Going green saves homebuyers green

Last spring, we had a 2009 stimulus package signed into law that provides some generous federal tax credits for environmentally friendly home improvements.

There are incentives for a variety of green home improvements, including alternative energy systems; efficient hot water and heating and AC systems; energy efficient windows and doors; insulation; and reflective roofing.

You have until Dec. 31, 2010, to install any of these items which will entitle you to a tax credit of up $1500.

This limit is cumulative—you cannot install a new roof and new windows and get $3000 off your taxes in a single year. Don’t confuse this with a tax deduction, this is a credit that, in short, puts $1,500 in your pocket!

Replace your roof with Energy Star roofing materials such as specially treated asphalt or reflective metal.

Highly reflective roofing surfaces will keep your home cooler in the summer.

Skylights both conventional and tubular qualify. Low-emissivity glass, which lets in light while insulating, is valuable on skylights fully exposed to the sun.

Adding an additional layer of R-19 insulation to R-30 insulation in the attic could save 20 percent or more on heating and cooling bills – in addition to the tax credit. The Department of Energy estimates 80 million homes in America to be under-insulated.

This tax credit applies to replacement windows, storm windows and new energy-efficient doors. Windows that feature low emissivity glass traps infrared heat inside the home in the winter and keep it out in the summer.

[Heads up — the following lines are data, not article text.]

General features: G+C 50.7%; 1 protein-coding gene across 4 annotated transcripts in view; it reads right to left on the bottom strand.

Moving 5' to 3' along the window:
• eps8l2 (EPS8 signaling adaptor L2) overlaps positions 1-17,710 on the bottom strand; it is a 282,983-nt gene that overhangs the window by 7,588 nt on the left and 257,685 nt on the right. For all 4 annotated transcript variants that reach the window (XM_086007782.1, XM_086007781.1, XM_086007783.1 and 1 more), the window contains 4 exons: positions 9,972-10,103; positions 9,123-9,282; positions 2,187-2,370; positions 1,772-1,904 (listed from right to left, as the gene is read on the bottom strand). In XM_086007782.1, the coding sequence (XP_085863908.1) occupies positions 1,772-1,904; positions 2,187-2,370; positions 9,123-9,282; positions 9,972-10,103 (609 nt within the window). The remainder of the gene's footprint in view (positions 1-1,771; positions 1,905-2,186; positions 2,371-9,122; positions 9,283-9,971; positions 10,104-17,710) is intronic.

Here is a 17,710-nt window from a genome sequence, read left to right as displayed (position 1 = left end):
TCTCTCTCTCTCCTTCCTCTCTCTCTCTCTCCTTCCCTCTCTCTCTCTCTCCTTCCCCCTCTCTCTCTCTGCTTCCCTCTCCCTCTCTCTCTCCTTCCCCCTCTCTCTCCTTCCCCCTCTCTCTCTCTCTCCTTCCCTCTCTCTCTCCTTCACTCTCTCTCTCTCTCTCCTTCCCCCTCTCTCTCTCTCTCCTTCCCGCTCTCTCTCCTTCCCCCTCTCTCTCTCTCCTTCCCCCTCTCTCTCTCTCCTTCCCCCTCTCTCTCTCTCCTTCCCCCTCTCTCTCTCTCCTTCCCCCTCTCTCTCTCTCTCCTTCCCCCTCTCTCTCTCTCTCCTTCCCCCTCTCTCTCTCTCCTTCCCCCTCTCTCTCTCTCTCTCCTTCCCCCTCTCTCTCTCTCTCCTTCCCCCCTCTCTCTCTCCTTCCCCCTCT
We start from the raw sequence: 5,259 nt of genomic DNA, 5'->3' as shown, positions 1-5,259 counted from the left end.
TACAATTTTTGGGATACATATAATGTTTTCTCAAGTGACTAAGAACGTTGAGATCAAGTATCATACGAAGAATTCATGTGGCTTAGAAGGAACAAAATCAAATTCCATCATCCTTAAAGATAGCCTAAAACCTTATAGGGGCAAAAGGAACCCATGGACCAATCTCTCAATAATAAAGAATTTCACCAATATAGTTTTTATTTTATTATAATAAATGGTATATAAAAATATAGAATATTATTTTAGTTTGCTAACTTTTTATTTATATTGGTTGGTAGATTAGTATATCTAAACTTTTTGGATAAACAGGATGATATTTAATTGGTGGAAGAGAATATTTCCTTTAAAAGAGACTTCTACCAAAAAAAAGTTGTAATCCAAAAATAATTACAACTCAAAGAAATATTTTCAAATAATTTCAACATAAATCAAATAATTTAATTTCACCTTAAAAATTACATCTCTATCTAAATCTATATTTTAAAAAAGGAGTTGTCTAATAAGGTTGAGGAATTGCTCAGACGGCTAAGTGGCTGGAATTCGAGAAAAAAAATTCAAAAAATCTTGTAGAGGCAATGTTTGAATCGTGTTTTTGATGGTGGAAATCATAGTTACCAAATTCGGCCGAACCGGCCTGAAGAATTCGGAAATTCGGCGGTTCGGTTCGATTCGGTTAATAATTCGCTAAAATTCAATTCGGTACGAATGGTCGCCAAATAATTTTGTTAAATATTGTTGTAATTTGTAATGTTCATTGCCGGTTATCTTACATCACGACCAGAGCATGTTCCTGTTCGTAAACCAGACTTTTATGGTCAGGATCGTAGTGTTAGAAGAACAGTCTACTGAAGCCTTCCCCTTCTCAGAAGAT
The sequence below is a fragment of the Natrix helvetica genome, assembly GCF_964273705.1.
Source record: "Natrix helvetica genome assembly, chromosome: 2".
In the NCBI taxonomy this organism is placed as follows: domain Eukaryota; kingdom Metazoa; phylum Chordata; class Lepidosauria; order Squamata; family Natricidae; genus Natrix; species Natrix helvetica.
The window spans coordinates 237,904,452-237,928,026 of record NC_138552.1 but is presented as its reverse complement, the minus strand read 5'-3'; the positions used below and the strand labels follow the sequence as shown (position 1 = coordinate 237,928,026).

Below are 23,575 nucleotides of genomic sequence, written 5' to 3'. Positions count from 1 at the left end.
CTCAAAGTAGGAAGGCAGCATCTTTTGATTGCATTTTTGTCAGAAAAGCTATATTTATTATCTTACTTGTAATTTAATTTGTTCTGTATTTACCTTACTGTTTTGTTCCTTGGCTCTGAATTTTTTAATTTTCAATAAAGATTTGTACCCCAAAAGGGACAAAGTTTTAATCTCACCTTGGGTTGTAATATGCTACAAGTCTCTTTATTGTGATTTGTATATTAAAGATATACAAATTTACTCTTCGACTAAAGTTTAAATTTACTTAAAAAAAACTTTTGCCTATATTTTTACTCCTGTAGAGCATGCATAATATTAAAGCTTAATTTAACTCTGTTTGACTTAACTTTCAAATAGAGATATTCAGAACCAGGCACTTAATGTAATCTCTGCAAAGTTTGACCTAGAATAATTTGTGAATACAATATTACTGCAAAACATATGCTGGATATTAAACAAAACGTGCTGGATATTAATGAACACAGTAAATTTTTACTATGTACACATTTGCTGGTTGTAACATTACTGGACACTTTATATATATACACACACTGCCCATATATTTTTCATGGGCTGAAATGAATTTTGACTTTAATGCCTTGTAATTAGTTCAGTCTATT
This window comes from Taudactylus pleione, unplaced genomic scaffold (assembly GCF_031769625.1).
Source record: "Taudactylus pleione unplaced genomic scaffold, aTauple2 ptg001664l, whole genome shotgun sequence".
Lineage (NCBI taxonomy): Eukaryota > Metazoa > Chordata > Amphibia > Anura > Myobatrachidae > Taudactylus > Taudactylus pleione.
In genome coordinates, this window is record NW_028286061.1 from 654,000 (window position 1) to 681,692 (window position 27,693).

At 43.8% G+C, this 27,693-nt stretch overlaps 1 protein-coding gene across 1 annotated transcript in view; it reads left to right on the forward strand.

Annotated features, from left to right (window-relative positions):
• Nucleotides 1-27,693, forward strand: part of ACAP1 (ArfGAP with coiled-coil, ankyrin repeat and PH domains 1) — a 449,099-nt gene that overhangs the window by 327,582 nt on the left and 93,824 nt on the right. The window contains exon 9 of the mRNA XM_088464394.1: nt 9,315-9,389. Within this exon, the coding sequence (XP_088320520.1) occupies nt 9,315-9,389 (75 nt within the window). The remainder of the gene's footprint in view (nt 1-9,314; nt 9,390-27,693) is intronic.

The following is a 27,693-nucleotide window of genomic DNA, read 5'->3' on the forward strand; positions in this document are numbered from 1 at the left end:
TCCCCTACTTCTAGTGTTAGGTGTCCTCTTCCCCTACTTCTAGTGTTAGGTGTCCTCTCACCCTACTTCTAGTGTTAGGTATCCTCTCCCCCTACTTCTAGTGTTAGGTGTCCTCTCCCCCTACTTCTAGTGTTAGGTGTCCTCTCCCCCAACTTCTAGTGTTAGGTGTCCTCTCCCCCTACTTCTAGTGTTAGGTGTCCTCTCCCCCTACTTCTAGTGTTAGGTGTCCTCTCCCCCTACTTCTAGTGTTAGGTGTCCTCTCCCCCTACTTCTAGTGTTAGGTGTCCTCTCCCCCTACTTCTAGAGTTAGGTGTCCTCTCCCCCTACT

Look for inert gas between double panes and spacers to keep panes separate. Frames made of vinyl, vinyl-clad wood, wood and fiberglass qualify for the credit. Energy-efficient doors contain insulating core materials and better weather stripping. Installing storm doors also counts toward a tax credit.

Heating your home with highly efficient gas, propane or oil furnaces and boilers also qualify for the tax credit. They need to meet an Annual Fuel Utilization Efficiency rating of greater than 90 for gas furnaces and 85 for oil furnaces. Replacing an outdated water heater with an efficient model qualifies for the tax credit. Hot water accounts for about 20 percent of energy consumption.

Homebuilders, you are also eligible for tax credits, up to $2,000 for building energy efficient homes.

Remember this last little green tip: shop local.

Windermere Real Estate agents Tracy Corriveau and Kim Poole can be reached at (360) 297-2661.